Tuesday Morning News
The Wall Street Journal has confirmed we’ll be seeing a revamped version of iTunes Radio at WWDC next week. According to MacRumors, the iTunes Radio revamp is supposed to complement the paid streaming service that’s been previously rumoured, with a number of guest DJs appearing on iTunes Radio to make it a more attractive option for those who don’t want to pony up for the full thing.
Meanwhile, 9to5Mac has the summary of everything we know about the upcoming launch so far. They say there will be iOS, Android, and Mac apps, along with the service having some kind of tie-in to social services — either this will be like Ping or something entirely different — and while there will be a free trial, the service will definitely be subscription-based. There’s also high hopes it will launch in multiple countries at launch.
Apple SVP Retail Angela Ahrendts has been seen prepping Apple’s Retail employees for the launch of the Apple Watch in Apple Stores this month. In the video distributed to employees, Ahrendts says this launch is different because of the various Apple Watch models. While there have been whisperings of a new “reserve and pickup” option for Apple Watch buyers to buy online and pick up instore, it’s unknown if this is part of the launch or something that will come before.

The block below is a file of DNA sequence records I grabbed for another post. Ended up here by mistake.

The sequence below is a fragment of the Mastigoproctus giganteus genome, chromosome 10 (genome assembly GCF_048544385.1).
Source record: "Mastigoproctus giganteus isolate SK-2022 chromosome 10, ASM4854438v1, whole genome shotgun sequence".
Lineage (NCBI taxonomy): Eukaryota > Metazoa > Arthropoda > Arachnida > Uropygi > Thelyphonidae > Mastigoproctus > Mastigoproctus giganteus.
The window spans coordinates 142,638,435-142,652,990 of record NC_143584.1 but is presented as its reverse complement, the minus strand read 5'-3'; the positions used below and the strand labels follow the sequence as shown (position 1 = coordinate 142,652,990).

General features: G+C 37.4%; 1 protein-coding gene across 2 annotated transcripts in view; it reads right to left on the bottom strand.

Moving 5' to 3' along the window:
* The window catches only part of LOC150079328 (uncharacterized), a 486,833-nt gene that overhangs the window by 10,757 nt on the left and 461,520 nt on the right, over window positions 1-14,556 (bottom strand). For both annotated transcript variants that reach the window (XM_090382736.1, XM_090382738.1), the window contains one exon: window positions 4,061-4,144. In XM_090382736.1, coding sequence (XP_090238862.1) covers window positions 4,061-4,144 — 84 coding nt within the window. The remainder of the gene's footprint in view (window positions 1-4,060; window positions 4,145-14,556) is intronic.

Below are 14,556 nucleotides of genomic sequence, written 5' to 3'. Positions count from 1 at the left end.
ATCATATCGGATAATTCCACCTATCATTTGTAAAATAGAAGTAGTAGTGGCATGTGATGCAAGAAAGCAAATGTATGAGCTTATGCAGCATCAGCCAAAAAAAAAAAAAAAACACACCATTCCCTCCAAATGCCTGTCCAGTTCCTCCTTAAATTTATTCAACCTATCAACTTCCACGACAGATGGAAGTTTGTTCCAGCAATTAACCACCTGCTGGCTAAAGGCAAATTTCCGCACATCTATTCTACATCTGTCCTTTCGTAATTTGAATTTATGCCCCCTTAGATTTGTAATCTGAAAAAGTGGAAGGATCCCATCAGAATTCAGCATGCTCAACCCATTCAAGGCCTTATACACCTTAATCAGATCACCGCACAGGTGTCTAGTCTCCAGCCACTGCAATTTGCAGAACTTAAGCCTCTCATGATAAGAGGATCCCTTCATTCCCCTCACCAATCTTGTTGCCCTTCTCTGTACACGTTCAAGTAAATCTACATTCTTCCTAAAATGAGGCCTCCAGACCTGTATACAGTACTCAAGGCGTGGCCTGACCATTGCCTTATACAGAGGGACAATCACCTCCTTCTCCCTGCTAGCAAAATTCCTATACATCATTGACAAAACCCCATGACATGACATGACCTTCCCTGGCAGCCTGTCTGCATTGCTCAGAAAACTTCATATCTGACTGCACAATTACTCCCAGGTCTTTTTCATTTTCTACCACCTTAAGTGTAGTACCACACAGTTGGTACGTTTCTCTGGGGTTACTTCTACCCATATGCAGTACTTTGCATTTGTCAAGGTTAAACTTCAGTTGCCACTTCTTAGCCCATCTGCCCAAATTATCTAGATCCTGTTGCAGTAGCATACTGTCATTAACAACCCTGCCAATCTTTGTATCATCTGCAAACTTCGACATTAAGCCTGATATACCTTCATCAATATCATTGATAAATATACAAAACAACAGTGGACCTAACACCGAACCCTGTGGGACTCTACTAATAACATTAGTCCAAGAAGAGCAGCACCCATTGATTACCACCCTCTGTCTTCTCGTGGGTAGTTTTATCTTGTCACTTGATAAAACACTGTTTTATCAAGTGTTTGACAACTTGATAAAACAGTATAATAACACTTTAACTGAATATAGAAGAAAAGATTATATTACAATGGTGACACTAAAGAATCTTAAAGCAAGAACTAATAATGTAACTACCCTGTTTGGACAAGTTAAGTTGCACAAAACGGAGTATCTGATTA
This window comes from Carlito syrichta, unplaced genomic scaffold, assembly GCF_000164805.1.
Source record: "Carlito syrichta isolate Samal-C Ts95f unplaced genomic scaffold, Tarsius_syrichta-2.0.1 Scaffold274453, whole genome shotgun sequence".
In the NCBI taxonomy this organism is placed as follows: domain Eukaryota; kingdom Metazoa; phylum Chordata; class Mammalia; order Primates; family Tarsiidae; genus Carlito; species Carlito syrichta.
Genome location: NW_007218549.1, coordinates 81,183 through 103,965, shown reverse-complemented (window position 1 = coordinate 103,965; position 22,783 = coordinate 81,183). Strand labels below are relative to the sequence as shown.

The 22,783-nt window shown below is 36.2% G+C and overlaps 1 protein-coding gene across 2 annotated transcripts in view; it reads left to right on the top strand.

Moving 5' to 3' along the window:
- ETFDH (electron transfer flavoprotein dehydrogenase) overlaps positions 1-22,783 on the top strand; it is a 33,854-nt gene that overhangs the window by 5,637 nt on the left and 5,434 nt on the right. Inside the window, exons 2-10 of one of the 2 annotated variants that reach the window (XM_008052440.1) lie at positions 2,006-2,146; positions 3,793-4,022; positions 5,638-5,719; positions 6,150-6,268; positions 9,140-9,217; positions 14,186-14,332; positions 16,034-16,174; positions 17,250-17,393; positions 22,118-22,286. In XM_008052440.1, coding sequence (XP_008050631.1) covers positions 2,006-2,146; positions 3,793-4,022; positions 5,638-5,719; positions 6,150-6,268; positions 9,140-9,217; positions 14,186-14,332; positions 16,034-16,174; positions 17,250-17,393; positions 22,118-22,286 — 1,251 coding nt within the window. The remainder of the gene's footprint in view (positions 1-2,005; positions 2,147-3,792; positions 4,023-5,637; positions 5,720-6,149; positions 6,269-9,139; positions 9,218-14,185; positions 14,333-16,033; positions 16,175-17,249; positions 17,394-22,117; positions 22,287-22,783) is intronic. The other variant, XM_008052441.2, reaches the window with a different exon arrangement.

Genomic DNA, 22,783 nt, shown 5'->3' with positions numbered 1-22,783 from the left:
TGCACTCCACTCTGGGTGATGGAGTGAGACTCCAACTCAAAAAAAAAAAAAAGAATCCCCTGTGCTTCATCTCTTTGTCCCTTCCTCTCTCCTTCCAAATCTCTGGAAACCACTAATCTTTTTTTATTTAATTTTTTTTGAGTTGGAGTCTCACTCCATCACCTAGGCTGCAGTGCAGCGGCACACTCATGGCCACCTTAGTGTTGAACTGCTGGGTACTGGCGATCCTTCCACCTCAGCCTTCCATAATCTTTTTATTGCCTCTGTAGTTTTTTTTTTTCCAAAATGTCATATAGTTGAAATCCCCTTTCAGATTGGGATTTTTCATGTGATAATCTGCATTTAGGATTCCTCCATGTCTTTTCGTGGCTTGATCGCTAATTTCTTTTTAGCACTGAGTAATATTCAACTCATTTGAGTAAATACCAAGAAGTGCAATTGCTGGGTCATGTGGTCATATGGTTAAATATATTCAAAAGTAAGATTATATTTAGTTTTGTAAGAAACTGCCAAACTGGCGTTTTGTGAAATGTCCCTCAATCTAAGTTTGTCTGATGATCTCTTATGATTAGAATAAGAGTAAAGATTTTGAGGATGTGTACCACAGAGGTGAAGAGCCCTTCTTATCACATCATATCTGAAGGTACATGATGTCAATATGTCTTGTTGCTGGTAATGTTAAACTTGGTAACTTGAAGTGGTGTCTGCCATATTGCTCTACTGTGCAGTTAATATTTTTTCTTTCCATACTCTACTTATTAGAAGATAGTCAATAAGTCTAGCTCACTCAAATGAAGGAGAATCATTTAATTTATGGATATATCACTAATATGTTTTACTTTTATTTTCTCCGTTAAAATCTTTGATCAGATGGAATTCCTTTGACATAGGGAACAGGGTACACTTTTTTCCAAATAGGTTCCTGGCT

Apple’s health and fitness director Jay Blahnik was at the Sydney Apple Store on Saturday, where he co-hosted a session with personal trainer Michelle Bridges about fitness and technology. He was spotted in Tokyo on Monday, and word is he’ll be in China tomorrow.
The Games section of the App Store has been revamped with curated lists, instead of the usual “what’s hot” and “new” lists that have previously populated the section. With a large percentage of App Store titles being games, it’s a good idea to bring a little exposure to titles that aren’t just clones of clones.
Ars Technica explains how your Mac can be permanently backdoored by overwriting firmware right after the Mac wakes from sleep. What’s more, the attack can be executed remotely, no hardware access required.
Graham Spencer switched his favourite Twitter, podcast, and RSS apps for three weeks to see what he might have been missing out on, as well as to experience the same thing from a slightly different perspective. He learned a lot about his own app preferences.
The Sweet Setup says the best calendaring app for the Mac is Fantastical 2. It’s easy to use, looks great, and has enough power features to keep even the most organised folk happy.
IMore tells you how to add spaces to your Dock with a simple Terminal command.
Wired tells us the story of BeOS, the OS that could have taken Apple in a totally different direction compared to the one it is today.